This weeks Author you should know about is one of my personal writing heroines Tamora Pierce.

Pierce was born December 13th, 1954 in South Connellsville, PA. She grew up with two sisters one of who would inspire Pierce's character Alanna. She grew up poor, self admitted on her website, but she always found things to treasure in her life. One of those things were books. While she shared books like Horton Hears a Who and The Cat in the Hat with her sisters, she personally owned copies of the Winner the Pooh books by A.A. Milne and she read those until the book covers fell off. A sentiment that I can relate to.

In 1963 her family made a two week trek across the United States to settle in California where her father had been transfered for work. Here at the suggestion of her Father young Tamora began to write her own stories. She was an avid fan of Star Trek among other science fiction and she wrote stories based off those. She also, after being introduced to The Lord of the Rings wrote stories based off the characters she loved so much there. I guess today we would call that fan fiction but during her youth this was just exercising the writing muscle for your own fun. As she read these novels and others by authors like Ray Bradbury (also a personal favorite) she realized that there was one crucial aspect missing. There were no kick ass female teenage heroines. So she started writing them herself. This is something that Pierce would also come back to later in life.

Like all great writers, in my opinion, Pierce went through a phase where she lost her ability to write stories. During that time she decided to attend the University of Pennsylvania to study psychology. During her time there she received an education to be sure but she was all over the board when it came to classes that her degree simply said Bachelor of Arts. Don't ask her what her major actually was. She never finished the psych degree. However, she did spend a lot of her time and even her post college life working with young woman who were, as she said, "as messed up as my sisters and I were." She even read, an abridged version, of the Alanna stories to her girls at a home that she worked at.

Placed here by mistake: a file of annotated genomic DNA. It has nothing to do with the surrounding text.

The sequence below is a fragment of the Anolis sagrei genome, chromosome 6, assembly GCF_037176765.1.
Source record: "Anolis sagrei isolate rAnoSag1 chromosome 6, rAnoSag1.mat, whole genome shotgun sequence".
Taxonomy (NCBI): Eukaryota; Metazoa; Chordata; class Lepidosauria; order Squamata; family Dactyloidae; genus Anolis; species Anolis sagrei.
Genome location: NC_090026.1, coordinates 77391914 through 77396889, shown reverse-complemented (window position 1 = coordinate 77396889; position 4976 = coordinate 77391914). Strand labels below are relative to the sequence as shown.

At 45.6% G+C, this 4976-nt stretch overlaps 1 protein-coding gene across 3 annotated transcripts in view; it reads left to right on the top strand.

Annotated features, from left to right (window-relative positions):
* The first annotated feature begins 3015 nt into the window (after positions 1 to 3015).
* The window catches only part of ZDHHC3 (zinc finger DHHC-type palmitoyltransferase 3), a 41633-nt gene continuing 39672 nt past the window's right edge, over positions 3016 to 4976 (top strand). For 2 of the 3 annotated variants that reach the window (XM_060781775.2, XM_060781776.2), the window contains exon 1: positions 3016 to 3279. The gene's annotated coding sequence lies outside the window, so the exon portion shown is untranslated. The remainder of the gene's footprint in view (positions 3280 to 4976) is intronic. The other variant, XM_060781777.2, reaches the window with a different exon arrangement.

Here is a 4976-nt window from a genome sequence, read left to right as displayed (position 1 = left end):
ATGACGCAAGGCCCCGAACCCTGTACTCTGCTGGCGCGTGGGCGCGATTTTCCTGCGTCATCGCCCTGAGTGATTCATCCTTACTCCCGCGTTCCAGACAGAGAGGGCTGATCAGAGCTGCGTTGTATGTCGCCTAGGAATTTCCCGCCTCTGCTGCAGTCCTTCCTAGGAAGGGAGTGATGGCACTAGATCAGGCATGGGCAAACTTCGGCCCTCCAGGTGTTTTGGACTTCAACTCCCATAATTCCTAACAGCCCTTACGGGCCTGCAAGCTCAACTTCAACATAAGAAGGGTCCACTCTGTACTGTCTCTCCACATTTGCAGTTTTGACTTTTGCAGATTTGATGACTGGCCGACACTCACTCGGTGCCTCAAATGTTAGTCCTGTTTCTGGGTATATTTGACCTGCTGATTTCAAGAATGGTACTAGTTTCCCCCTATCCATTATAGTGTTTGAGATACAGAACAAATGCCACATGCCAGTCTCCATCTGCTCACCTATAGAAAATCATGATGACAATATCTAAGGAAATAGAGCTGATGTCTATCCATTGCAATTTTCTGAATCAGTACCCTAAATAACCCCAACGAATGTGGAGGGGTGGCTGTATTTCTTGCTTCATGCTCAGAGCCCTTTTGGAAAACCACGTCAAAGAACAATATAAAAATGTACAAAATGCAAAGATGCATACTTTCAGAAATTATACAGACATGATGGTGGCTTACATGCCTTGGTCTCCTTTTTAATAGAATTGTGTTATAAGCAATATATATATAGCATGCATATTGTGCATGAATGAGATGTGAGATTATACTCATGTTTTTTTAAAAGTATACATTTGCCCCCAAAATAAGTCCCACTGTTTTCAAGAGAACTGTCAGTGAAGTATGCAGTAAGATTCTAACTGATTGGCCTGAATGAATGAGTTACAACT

Eventually she wrote her first novel which was apparently terrible but it was novel length and that was all that mattered. At another point someone suggested she write about her childhood but she found that very hard to do. She sold short stories, having beaten her years long writers block, and wrote and acted for a radio broadcasting company in New York. It was here that she met the man who she would one day marry.

All of this eventually led her to write a novel called The Song of the Lioness. Only after an editor read the manuscript and suggested she break it down into a quartet did we get the young adult series we know it as today. In 1983 Alanna: The First Adventure  was published by Antheneum and Pierce's literary career began its slow climb to what it is today.

I began my love affair with Pierce's novels not with her first book series but rather with her second The Immortals which is about a heroine named Daine who can talk to animals. It was no surprise that this was how I discovered her as I was and to this day am an avid animal lover. After Immortals I backtracked and read The Song of the Lioness series but my true love was Kel. There is a previous blog post on that particular series archived here.

One of the things I love about Pierce's novels is the heroines are strong, smart, and resourceful. Alanna challenges the restrictions bestowed on women by the patriarchal society she lives in. Daine proves that compassion and empathy should be extended to all creatures. Kel shows us that you have to put in the hard work to get where you want to go. And these are just a few of Pierce's heroines.

If you are a parent or teacher with young girls I definitely recommend giving this book to them. I will warn you that there is some adult subject matter, her heroines are no strangers to sex, it is handle gracefully and devoid of graphics. But it is there. However, I believe that these heroines are important characters to share with young women. Especially in today's society. They are excellent role models and one of the major reasons I became a bookworm and writer myself.

For more info on Ms. Pierce check out her websitre http://www.tamora-pierce.com/index.htm. And you can also find a complete list of her books there or on goodreads.com.



Wednesday, April 29, 2015

Changes

Good Morning Fellow Bookworms!

As you might've noticed there has been a decline in the number of posts that I have done recently. I will not bore you with explanations, especially since that is not what this blog is about, simply put I will say that life happens. Sometimes it gets in the way of things that you enjoy.

So in an effort to continue with the blog I have decided to make some changes to how this is done. I will still be doing Book Series Sunday and then regular book posts will happen every Wednesday beginning next week. Friday is going to be new type of post called Author Day where I will choose an author, either contemporary or classic, that I feel you should know about. In the post I will include a bit of biography, why I personally like them, and a list of some to all of their books.

Keep reading Bookworms!

-Ariel